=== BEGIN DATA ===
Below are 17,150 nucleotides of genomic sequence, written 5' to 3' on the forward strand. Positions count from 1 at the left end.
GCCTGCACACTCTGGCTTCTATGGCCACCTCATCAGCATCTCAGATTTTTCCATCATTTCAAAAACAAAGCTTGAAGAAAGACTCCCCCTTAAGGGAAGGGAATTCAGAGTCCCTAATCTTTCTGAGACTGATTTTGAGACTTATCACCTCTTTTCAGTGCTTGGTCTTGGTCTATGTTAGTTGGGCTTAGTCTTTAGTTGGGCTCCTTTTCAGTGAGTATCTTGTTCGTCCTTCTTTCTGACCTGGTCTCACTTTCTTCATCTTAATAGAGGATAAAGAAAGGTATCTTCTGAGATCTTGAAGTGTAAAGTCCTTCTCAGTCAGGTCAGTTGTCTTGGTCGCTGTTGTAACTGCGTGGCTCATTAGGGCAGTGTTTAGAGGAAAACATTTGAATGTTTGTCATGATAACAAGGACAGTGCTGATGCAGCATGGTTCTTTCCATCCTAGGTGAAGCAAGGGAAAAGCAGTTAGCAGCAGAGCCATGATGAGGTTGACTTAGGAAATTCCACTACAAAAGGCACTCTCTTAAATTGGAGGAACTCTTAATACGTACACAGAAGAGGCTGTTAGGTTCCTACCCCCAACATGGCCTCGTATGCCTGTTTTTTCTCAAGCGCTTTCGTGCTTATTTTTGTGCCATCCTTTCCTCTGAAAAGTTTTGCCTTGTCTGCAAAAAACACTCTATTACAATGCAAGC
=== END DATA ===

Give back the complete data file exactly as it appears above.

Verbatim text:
Below are 17,150 nucleotides of genomic sequence, written 5' to 3' on the forward strand. Positions count from 1 at the left end.
GCCTGCACACTCTGGCTTCTATGGCCACCTCATCAGCATCTCAGATTTTTCCATCATTTCAAAAACAAAGCTTGAAGAAAGACTCCCCCTTAAGGGAAGGGAATTCAGAGTCCCTAATCTTTCTGAGACTGATTTTGAGACTTATCACCTCTTTTCAGTGCTTGGTCTTGGTCTATGTTAGTTGGGCTTAGTCTTTAGTTGGGCTCCTTTTCAGTGAGTATCTTGTTCGTCCTTCTTTCTGACCTGGTCTCACTTTCTTCATCTTAATAGAGGATAAAGAAAGGTATCTTCTGAGATCTTGAAGTGTAAAGTCCTTCTCAGTCAGGTCAGTTGTCTTGGTCGCTGTTGTAACTGCGTGGCTCATTAGGGCAGTGTTTAGAGGAAAACATTTGAATGTTTGTCATGATAACAAGGACAGTGCTGATGCAGCATGGTTCTTTCCATCCTAGGTGAAGCAAGGGAAAAGCAGTTAGCAGCAGAGCCATGATGAGGTTGACTTAGGAAATTCCACTACAAAAGGCACTCTCTTAAATTGGAGGAACTCTTAATACGTACACAGAAGAGGCTGTTAGGTTCCTACCCCCAACATGGCCTCGTATGCCTGTTTTTTCTCAAGCGCTTTCGTGCTTATTTTTGTGCCATCCTTTCCTCTGAAAAGTTTTGCCTTGTCTGCAAAAAACACTCTATTACAATGCAAGC